I’m very fortunate to have the opportunity to speak at fundraising conferences and seminars all over North America. I’ve spoken about social media, legacy giving, fundraising basics, storytelling and, my current favourite topic, the psychology of giving. For someone who grew up painfully shy, and who is a classic introvert, I’ve come to embrace and be passionate about these opportunities.
But last month I had the chance to speak from a completely different point of view: I spoke as a donor, not as a fundraiser.
Trent University is celebrating its 50th anniversary this year, and as part of those celebrations, they held a wrap up event to their highly successful legacy campaign (they conducted a legacy campaign using capital campaign tactics… pure brilliance). As an alumna, bequest donor, and someone who knows a little bit about philanthropy, I was asked to be the keynote speaker.
Here’s the story that I shared:
“Almost 30 years ago, I was a very different person than I am now (aren’t we all?). I’d barely managed to graduate high school, I was shy… I had little self-confidence. All of the universities that I’d applied to had turned me down, to say nothing of the Ivy League schools that, in a clearly foolish moment, I’d also applied to.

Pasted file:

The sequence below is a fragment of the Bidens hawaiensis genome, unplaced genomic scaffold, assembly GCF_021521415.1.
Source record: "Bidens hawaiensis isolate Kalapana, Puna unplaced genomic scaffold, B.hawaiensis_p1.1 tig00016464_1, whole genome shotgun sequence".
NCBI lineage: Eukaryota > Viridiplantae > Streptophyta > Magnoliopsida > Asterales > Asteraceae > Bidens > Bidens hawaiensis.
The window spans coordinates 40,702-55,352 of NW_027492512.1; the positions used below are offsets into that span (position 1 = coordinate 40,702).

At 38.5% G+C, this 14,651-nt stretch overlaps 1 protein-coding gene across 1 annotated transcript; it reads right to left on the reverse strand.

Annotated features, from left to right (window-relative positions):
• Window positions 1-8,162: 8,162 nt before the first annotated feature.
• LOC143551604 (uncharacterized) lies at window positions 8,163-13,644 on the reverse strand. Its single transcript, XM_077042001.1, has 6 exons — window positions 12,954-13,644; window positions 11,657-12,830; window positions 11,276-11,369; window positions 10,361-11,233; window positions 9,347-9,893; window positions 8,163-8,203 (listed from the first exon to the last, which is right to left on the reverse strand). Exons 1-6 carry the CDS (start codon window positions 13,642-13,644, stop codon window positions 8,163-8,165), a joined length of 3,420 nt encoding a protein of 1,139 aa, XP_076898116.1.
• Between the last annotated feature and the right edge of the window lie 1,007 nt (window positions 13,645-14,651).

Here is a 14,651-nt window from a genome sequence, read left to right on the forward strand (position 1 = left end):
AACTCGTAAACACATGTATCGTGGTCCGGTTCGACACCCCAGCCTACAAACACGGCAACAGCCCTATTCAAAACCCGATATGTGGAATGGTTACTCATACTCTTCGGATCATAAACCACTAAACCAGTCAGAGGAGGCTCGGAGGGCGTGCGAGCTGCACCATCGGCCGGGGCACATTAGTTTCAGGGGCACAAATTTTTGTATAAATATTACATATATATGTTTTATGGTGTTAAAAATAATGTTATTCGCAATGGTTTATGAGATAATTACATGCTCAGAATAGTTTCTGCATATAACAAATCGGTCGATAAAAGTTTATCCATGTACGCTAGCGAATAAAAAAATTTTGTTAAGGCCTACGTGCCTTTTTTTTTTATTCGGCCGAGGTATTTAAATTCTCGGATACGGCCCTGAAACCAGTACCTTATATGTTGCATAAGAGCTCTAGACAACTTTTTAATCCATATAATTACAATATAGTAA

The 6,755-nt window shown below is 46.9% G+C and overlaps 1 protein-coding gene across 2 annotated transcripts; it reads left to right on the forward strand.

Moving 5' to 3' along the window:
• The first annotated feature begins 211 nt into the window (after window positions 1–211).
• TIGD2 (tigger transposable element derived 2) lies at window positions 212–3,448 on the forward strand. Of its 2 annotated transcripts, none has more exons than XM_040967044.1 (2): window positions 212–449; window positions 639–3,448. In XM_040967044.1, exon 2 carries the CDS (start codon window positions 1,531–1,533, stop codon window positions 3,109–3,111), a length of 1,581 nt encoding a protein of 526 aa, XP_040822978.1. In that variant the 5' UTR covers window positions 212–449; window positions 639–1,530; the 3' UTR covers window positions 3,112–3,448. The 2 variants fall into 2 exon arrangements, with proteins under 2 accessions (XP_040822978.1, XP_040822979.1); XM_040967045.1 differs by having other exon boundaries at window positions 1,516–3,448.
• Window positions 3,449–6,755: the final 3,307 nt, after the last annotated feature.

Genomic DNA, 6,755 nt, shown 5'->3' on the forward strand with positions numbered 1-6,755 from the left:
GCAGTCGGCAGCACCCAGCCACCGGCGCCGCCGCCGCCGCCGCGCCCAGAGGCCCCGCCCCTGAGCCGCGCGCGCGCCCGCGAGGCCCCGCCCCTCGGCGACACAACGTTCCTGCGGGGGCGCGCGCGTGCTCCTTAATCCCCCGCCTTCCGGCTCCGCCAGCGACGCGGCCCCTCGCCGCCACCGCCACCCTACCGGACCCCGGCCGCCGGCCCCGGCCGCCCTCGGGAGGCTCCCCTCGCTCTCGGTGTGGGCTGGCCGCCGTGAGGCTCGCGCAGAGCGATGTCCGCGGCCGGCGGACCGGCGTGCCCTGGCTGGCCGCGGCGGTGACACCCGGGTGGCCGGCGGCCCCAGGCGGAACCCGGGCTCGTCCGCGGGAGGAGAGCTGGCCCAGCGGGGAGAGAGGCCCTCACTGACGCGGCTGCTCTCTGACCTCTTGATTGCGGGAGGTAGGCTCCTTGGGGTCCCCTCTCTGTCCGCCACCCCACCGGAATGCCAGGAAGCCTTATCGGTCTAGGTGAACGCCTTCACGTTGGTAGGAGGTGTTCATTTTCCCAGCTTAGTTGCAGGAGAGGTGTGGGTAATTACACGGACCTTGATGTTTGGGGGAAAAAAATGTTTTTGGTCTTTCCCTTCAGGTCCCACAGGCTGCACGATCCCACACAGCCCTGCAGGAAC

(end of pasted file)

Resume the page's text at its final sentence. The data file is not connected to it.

At that time, and perhaps still, most of those Ivy League schools set up personal interviews with all applicants. Imagine my humiliation, with my 58% average, sitting down to an interview with Harvard knowing there was no chance at all I could get in. I don’t remember the exact words that were said, but I’m left with the impression of this imposing older academic looking at me and saying…. “Seriously?”
After all that, I was feeling pretty broken and even less self-confident. To be honest, I was thinking I wasn’t smart enough to go to university.
But then a family friend came along and said, “I know the deadline for applications has passed, but I think you could still get a meeting with the folks at Trent.”
Because Trent was like that.
Trent was willing to sit down with me, get to know me a bit, and they must have seen some potential because next thing I knew, I was driving down highway 7 between Ottawa and Peterborough with my suitcases in the back. I was going to Trent.
That first year was transformational for me: the small class size and the professors who really cared were a revelation. They encouraged me and they taught me to think. I distinctly remember a moment in a history class taught by Professor Shelagh Grant during my first year. Her enthusiasm for history was contagious and I remember her assigning us to read two books on the same subject by two different authors.